Advice to BINGWA Magazine readers: Do not just go to school for the sake of it; learn as much as you can.

 

This story was first published in BINGWA Magazine Issue 10 2013

Maurice Hasa; touching people's lives using music Everywhere he goes, Ugandan musician Maurice Hasa is called 'Kaleke Kasome', the title of the very first song that got him recognition across the country.

The Luganda song, condemning the defilement of young girls, touched old and young, rich and poor a like.

Since then, Hasa has been producing songs that bring hope and peace.

Childhood

Hasa’s father Dr. Yona Muhasa helped discover his talent for singing when he was only six years-old.

He was raised as a Christian in a large family.

"My mother often found me crying in bed because seeing a child without food, shelter or clothing and in poor health really bothered me," he explains. She tried to comfort him, telling him that there was nothing they could do for them.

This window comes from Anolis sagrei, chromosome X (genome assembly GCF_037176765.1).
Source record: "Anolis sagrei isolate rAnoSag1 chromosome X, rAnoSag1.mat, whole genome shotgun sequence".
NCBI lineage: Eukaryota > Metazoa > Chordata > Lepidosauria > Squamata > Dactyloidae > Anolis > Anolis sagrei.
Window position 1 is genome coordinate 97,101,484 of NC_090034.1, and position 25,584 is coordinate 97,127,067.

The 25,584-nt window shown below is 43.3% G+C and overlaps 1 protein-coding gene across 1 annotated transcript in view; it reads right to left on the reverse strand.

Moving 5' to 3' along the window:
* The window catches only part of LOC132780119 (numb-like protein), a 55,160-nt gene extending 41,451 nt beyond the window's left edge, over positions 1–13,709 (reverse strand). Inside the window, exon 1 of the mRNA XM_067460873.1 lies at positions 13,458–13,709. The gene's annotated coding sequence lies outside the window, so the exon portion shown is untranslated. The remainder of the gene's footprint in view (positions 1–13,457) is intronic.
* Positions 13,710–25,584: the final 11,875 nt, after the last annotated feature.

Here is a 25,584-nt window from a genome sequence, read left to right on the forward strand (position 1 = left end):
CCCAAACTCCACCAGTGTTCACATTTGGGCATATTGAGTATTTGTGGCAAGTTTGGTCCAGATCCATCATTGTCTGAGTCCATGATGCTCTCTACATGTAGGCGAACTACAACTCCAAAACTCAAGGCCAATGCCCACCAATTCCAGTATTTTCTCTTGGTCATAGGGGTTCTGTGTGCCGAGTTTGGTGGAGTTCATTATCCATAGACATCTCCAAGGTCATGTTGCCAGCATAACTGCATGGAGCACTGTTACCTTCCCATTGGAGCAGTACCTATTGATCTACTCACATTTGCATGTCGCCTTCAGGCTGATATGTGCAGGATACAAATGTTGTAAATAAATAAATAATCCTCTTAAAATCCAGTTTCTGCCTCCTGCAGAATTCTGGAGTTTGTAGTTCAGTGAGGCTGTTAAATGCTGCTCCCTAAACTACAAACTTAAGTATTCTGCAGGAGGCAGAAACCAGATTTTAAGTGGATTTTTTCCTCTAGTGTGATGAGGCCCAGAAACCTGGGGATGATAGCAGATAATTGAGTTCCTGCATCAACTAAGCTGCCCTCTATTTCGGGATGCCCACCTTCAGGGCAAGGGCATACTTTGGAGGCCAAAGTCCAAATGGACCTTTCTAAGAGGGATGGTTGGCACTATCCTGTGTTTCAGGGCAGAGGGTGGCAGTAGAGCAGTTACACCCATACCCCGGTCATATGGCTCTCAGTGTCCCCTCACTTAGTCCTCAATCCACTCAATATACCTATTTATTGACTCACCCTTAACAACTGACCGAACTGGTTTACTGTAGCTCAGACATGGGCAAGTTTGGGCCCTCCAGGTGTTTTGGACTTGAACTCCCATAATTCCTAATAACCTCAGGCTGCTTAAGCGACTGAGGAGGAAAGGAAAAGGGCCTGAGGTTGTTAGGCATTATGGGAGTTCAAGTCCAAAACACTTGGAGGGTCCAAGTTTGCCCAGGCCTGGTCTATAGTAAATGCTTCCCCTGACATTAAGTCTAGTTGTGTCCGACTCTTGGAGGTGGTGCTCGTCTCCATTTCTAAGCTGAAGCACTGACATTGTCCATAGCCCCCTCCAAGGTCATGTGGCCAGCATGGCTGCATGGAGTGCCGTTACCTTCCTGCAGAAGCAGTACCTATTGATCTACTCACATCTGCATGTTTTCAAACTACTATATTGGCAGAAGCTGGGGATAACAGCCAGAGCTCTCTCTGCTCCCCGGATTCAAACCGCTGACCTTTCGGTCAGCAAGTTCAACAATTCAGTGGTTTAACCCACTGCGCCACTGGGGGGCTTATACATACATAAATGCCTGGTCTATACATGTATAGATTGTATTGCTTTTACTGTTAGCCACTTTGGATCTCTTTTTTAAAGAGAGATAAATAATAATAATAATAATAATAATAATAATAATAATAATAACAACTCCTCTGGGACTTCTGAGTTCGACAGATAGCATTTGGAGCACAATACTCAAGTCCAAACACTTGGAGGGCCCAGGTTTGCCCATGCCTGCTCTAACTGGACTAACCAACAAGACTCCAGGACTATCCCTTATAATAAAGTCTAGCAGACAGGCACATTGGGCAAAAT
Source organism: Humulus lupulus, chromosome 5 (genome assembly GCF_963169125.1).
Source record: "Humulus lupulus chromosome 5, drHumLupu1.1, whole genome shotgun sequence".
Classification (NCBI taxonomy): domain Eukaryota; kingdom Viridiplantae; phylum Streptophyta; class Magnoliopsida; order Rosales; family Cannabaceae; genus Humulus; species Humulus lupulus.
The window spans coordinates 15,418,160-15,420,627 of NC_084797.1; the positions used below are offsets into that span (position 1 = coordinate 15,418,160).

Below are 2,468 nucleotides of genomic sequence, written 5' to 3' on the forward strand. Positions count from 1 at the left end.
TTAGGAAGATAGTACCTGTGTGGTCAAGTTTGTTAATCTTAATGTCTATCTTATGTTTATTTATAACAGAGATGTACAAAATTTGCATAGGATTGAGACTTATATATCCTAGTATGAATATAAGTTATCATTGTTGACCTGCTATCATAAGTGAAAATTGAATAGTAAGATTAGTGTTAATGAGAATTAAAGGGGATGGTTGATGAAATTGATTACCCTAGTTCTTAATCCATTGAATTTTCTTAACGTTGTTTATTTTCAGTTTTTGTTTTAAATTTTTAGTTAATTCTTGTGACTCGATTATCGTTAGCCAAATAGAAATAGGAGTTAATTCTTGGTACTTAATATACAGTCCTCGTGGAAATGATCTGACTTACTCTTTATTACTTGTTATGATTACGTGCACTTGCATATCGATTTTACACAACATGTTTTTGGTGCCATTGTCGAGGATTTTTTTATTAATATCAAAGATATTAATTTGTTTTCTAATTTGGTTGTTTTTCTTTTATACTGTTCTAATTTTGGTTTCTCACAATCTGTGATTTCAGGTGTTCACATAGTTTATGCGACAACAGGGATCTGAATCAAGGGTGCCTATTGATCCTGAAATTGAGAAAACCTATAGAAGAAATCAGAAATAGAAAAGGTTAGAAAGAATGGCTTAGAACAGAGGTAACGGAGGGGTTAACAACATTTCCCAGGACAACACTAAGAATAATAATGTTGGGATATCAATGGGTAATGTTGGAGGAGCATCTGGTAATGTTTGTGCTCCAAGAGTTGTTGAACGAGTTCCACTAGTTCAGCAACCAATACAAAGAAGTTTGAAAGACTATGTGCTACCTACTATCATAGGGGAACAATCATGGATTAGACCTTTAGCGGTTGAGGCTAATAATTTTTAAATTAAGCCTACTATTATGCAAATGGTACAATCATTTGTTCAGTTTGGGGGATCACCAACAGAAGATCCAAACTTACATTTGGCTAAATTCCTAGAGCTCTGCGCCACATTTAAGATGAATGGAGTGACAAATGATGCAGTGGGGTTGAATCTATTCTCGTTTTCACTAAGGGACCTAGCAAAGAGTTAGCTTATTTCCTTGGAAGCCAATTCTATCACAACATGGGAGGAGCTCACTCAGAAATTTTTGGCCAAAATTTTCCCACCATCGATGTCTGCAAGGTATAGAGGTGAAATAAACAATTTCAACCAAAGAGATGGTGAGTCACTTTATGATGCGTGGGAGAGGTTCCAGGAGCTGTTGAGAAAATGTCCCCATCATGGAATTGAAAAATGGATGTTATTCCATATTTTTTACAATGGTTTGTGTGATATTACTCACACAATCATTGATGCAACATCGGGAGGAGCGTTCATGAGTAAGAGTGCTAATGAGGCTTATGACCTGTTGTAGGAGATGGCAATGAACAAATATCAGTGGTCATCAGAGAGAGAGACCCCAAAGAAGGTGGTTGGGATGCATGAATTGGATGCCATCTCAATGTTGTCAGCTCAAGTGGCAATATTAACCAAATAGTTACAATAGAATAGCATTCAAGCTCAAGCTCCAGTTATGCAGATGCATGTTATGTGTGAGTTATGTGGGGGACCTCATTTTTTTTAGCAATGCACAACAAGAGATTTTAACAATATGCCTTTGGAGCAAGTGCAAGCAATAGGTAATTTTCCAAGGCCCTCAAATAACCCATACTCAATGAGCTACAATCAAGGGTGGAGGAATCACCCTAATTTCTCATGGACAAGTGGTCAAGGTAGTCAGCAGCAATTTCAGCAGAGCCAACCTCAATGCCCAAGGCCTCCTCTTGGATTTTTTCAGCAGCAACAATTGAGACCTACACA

This statement only angered him even more, so much so that he retaliated and spoke out, "No! We can do something mum!"

For Hasa’s sake, Mrs. Muhasa saved some money and began to prepare larger meals on Sundays. She would then invite these children to dinner with the rest of the family. Hasa soon realized how much it took to cater for these children. He would always thank his mother, surprising her with his maturity at such a young age. “Since then, caring for the needy and wanting to make a difference in the lives of many young people became part of my life,” Hasa admits.

Making music, bringing hope

His very first hit song, ‘Kaleke Kasome’, generated so much attention that he is now referred to as 'Kaleke Kasome'. The Luganda song strongly condemns defilement of young girls. Another of his songs ‘Mukama Asobola’-meaning God answers prayer if you believe, urges people to also keep working hard and maintaining peace in whatever they do for a better environment for everyone in Uganda and the rest of the world.

“I love singing! It is through music that I am able to reach out to many people, to change behaviours and attitudes in different communities and give comfort to the needy,” he expounds.

People often ask Hasa for advice. He admits that he does not have the right answers all the time. “Some of the stories I hear are so painful and emotional that all I can do is cry out for them,” he says.